All of us Skype-addicts can breathe a sigh of relief: No, the FSB will no longer ban the free online phone service in Russia.
But the (justified) outrage over the government’s bungled plan to outlaw Skype and GMAIL overlooks some important context: Electronic communications are already rountinely compromised by most of Russia’s neighbours and democratic counterparts.
The EU has wanted to tap skype calls for years; the German government has been at it; the US government is paying freelance hackers millions to listen in on skype calls while China and the UAE have banned the service outright.
And let’s not forget Google’s self-imposed censorship in China.
Perhaps the most egregious eavesdropper has been the US, where security services have been openly spying on citizens’ electronic communication since 2001.
In fact, private mobile phone and internet giants like Comcast, Yahoo! and Verizon have been charging US agencies millions of dollars to secretly access the accounts and conversations of their unwitting customers. No warrants, no courts, no questions asked!
When an academic filed a freedom of information act request to get these price lists, “Verizon and Yahoo intervened and filed an objection on grounds that, among other things, they would be ridiculed and publicly shamed were their surveillance price sheets made public”.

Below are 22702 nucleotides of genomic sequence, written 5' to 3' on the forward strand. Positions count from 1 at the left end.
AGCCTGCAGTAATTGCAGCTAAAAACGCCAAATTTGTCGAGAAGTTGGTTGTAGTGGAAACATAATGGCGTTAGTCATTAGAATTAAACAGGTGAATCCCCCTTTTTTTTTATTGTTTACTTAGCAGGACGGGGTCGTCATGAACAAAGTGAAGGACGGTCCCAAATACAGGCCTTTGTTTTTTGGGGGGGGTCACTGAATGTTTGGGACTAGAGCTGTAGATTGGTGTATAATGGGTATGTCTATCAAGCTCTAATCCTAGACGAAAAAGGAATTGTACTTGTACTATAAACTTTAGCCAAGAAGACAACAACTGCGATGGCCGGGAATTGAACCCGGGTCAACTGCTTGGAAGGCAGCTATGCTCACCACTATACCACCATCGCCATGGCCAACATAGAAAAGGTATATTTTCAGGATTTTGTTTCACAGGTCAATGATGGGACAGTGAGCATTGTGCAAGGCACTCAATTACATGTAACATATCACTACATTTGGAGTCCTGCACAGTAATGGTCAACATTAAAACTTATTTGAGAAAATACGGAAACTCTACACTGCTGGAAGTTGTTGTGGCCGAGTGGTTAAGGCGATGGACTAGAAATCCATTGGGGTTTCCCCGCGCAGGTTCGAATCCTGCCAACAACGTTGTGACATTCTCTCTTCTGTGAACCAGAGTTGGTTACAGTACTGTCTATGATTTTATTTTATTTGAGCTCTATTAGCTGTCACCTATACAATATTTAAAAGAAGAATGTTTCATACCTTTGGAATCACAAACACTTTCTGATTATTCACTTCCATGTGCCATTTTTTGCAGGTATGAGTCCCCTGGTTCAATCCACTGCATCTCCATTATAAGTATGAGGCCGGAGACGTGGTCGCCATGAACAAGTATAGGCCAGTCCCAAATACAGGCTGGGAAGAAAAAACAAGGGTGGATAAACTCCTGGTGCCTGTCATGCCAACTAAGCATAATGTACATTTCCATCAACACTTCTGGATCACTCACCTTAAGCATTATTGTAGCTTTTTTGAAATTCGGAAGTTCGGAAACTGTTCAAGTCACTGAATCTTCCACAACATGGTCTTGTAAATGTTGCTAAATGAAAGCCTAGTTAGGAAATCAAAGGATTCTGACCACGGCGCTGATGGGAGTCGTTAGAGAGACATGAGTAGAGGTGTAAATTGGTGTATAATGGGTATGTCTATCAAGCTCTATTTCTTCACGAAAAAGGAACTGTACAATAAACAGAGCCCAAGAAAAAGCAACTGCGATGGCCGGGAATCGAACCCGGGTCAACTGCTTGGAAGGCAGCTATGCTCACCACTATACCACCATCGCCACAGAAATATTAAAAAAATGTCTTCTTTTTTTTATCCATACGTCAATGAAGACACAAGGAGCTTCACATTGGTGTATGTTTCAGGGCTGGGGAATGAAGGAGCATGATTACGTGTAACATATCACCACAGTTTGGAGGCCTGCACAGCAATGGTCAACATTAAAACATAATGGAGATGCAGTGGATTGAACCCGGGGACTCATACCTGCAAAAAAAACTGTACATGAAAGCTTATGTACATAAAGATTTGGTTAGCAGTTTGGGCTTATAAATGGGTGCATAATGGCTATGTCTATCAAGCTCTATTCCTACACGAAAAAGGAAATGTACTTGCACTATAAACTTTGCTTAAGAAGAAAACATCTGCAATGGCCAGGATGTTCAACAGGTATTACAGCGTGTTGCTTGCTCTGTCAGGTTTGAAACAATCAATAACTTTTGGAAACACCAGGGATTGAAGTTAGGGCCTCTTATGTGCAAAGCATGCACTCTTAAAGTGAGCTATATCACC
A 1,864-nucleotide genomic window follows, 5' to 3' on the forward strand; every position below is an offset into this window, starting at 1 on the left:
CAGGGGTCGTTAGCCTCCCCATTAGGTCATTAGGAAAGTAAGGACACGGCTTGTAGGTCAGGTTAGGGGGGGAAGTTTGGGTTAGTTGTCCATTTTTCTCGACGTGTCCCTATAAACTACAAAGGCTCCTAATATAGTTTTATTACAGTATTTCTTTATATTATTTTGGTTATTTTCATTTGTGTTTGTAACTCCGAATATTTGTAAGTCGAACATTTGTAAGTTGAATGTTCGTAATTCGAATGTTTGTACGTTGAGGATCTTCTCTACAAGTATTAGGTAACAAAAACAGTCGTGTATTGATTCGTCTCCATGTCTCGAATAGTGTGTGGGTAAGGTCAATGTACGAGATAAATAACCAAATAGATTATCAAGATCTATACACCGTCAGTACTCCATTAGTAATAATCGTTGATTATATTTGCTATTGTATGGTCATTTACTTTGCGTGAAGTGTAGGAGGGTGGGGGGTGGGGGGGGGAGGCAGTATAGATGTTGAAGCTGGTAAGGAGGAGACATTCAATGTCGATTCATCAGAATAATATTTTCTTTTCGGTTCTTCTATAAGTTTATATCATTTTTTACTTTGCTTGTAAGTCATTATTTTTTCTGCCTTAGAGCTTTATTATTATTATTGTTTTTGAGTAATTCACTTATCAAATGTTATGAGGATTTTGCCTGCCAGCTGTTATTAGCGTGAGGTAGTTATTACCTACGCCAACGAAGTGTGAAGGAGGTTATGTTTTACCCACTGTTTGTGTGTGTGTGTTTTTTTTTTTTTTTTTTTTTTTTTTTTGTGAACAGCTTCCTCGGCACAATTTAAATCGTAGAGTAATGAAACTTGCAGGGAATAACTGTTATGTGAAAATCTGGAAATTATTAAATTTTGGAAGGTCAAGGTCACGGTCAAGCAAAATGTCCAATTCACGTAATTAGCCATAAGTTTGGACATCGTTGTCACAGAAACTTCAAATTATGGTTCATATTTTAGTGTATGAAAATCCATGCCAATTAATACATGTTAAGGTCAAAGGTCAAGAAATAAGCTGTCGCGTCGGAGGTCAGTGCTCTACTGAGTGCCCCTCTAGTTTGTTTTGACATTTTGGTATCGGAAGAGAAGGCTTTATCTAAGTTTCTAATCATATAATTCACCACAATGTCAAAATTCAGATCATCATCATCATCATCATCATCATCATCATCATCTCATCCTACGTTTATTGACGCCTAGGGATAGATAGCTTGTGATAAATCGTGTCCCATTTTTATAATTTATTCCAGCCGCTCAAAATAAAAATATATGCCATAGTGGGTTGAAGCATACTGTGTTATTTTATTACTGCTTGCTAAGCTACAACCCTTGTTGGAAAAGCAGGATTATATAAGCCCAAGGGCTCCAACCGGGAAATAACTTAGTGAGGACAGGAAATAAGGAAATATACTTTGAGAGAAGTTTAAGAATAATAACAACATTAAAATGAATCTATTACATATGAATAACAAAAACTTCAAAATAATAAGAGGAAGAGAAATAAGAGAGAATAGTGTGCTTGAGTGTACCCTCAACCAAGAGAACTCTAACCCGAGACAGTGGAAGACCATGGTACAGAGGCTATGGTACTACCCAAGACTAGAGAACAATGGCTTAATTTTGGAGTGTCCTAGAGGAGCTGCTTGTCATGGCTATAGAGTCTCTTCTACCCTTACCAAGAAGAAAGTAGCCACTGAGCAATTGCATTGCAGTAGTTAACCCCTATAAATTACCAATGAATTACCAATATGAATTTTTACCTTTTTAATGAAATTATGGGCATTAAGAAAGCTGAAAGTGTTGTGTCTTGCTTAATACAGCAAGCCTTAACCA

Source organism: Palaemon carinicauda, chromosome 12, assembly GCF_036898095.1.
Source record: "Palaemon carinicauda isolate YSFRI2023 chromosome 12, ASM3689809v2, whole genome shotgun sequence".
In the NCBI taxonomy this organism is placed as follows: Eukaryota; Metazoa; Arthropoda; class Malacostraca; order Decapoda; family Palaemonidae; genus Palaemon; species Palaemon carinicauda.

America’s second largest cell phone company let FBI and CIA officials in on their customers’ private calls 700 times from 2005-2007 alone! And, perversely, it claims it has a right to do so under the Freedom of Speech amendment of the US constitution!
All this is not to say that Russia is justified in repressing the web; just that there’s nothing uniquely Putin-KGB-authoritarian-evil about something most other countries are also doing.
That, however, doesn’t make it any less wrong. If anything, the bottom line is that Russia need not bother shutting down skype and google: as a Google rep was quoted saying: if the FSB wants to eavesdrop on its citizens using those services, it should just ask!
Russia may have set this whole thing up as a choreographed good cop/bad cop play. Or, the Kremlin may have used the threat of a worst case scenario (banning gmail and skype) to make relatively more palatable a future law restricting or wiretapping, but not outright suppressing, the internet services.
But however badly the incident reflects on Russia, it also brings home the hypocrisy of US/EU demands for internet openness without the concomitant guarantees of internet-privacy.
After all, is there really that much of a moral difference between secretly tapping skype/gmail/etc and banning it altogether?